Tech start-up Aspiricx is transforming swimming with its ground breaking “Aspire Analytics”, which is a full dimensional model to two product lines – Lane Vision and Stroke Vision – to enhance competitors performance in the sport of swimming.
The story about the beginning of this tech-based skill enhancement analytic is as interesting as the product can prove to be for the swimmers who aspire to embrace glory at the pinnacle of competitive sport.
The CEO and Chief Architect of Aspiricx, Indian-origin American Kannan Dorairaj, a successful entrepreneur with experience in AI, IoT, data and the solar industry, took up the project because of his 11-year-old swimmer son Amit.
When Amit began swimming, Dorairaj wanted to learn the sport, too. He trained to become a stroke and turn judge, sitting for endless hours at the end of a pool lane in meets. When Dorairaj exited his startup, infiswift, last summer. He wanted to undertake a project with his son, states a report by Sporttechie.com.
“After so many years of working, I had time,” says Dorairaj. “I was thinking, ‘What can I teach my son?’” And there came the idea when son Amit asked father to not to compare him with anybody.
Then came on-board Natalie Coughlin, retired US swimmer with 12 Olympic medals to her credit. Who also happened to be wife of Amit’s swimming coach Ethan Hall. The coach also now works for the company, and USA Swimming national team high performance manager Russell Mark sits on the board of advisers. The company has grown to five employees and 12 engineering contractors.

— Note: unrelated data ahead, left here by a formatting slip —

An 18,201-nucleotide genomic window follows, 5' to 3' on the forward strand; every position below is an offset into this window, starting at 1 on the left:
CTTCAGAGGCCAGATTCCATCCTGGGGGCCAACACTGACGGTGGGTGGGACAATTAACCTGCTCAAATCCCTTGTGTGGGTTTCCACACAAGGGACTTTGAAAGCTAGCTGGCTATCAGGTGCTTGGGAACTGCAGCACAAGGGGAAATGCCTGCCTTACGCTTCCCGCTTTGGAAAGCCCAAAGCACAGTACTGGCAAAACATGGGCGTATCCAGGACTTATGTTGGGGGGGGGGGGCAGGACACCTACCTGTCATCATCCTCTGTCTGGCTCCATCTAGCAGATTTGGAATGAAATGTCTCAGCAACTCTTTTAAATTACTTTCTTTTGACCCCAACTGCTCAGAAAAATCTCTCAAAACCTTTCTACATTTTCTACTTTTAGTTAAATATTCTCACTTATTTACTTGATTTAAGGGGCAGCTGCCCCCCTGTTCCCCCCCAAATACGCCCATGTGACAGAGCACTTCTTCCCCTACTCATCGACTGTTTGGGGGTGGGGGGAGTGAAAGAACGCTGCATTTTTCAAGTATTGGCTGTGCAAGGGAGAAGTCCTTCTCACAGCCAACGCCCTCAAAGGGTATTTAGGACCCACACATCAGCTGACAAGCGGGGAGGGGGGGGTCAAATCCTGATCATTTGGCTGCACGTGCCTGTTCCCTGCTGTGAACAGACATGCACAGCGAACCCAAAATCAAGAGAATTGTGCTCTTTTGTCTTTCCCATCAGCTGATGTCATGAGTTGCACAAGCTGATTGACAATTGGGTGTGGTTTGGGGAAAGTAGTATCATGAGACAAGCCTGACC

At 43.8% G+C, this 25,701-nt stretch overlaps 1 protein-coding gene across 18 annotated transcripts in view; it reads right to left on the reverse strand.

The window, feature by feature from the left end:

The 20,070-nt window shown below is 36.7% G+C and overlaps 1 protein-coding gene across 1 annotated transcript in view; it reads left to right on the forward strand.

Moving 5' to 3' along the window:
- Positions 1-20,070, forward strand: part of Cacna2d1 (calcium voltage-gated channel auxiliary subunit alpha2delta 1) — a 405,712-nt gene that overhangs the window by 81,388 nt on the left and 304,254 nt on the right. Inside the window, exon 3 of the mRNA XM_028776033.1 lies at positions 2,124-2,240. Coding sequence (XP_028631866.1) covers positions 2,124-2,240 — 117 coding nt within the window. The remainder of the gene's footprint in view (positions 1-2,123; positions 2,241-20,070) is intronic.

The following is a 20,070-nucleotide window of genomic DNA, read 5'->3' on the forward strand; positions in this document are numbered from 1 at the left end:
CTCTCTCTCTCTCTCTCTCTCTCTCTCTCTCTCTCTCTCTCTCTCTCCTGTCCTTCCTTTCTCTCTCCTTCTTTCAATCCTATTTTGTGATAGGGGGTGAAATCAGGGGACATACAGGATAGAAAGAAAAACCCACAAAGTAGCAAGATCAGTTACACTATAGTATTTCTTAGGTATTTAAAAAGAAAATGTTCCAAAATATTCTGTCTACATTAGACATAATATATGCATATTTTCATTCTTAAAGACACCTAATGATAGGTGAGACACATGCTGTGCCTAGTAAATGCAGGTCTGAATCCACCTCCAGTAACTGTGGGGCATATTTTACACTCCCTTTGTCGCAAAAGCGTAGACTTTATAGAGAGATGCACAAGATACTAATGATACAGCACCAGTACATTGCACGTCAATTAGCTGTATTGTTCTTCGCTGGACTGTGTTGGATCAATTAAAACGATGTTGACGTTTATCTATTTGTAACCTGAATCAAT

The primary challenge of this startup is setting up the computer vision to work through the water. Dorairaj said his prior work in the solar industry helped him understand light rays, and his solution for the problem posed by water is now Aspiricx’s core intellectual property.
Swimmers’ varying body types make uniformity of technique impractical, and this understanding is the underpinning of Aspiricx.
Aspiricx’s first product, LaneVision, scheduled for an early release, can generate such metrics as lap splits, average stroke rate, average distance per stroke cycle, underwater velocity, breakout distance and more. Combined with a web portal hosted atideali.me — the premise is “to create a model for your ideal swimming stroke,” Coughlin said — LaneVision will use artificial intelligence to suggest biomechanical analysis.
The second launch, StrokeVision, will be available soon and require advanced camera equipment for a 3D scan and offer more extensive input about stroke improvements.
“Everyone’s body, everyone’s body type is completely different so the swimming stroke that works for me may not work for the next person. What we’re going to do is figure out a way to really personalize swimming strokes,” says Nathalie. “If you don’t have a coach, it can be very intimidating, so what we’re hoping to develop is something that, you could come to us and we could help you visualize your ideal version of your swimming.”
Nathalie’s input has been the creative side on the requirements of the different segments and age groups of swimmers.